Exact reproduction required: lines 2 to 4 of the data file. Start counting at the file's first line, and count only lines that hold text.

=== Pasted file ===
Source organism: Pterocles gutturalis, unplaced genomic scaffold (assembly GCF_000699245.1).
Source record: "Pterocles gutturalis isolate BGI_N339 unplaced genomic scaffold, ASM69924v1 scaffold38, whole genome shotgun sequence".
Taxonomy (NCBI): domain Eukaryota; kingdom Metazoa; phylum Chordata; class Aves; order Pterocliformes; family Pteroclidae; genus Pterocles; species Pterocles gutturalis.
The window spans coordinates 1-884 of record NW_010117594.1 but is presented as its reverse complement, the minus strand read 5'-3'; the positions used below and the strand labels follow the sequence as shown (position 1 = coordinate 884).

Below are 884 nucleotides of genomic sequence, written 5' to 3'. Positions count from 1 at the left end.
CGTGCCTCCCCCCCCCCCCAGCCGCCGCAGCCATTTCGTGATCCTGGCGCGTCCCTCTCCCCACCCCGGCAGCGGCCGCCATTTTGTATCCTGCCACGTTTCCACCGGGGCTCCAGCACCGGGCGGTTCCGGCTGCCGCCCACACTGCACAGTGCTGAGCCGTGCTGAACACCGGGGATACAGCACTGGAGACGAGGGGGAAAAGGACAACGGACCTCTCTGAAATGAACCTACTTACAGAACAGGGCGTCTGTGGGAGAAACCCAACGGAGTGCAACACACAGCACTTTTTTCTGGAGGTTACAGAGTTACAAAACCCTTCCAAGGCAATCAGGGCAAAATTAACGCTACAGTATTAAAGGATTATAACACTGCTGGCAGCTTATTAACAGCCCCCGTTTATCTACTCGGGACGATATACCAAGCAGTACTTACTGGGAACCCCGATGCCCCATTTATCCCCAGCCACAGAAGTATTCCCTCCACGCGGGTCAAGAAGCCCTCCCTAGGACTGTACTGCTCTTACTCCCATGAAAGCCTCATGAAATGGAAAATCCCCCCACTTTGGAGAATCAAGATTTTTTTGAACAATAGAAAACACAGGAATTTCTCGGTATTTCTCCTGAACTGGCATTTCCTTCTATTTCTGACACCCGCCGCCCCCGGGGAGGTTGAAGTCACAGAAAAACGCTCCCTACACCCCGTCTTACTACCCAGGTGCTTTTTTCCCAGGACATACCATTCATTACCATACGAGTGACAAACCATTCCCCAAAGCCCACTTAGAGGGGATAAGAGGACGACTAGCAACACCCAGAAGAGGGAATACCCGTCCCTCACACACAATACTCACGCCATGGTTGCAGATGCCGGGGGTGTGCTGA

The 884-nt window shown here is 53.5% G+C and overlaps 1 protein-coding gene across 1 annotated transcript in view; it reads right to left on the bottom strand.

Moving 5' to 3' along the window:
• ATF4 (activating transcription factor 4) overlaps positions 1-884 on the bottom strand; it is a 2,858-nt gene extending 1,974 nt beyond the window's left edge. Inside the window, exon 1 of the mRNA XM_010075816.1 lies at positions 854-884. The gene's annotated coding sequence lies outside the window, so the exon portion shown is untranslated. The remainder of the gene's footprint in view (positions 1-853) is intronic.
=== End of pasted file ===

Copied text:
Source record: "Pterocles gutturalis isolate BGI_N339 unplaced genomic scaffold, ASM69924v1 scaffold38, whole genome shotgun sequence".
Taxonomy (NCBI): domain Eukaryota; kingdom Metazoa; phylum Chordata; class Aves; order Pterocliformes; family Pteroclidae; genus Pterocles; species Pterocles gutturalis.
The window spans coordinates 1-884 of record NW_010117594.1 but is presented as its reverse complement, the minus strand read 5'-3'; the positions used below and the strand labels follow the sequence as shown (position 1 = coordinate 884).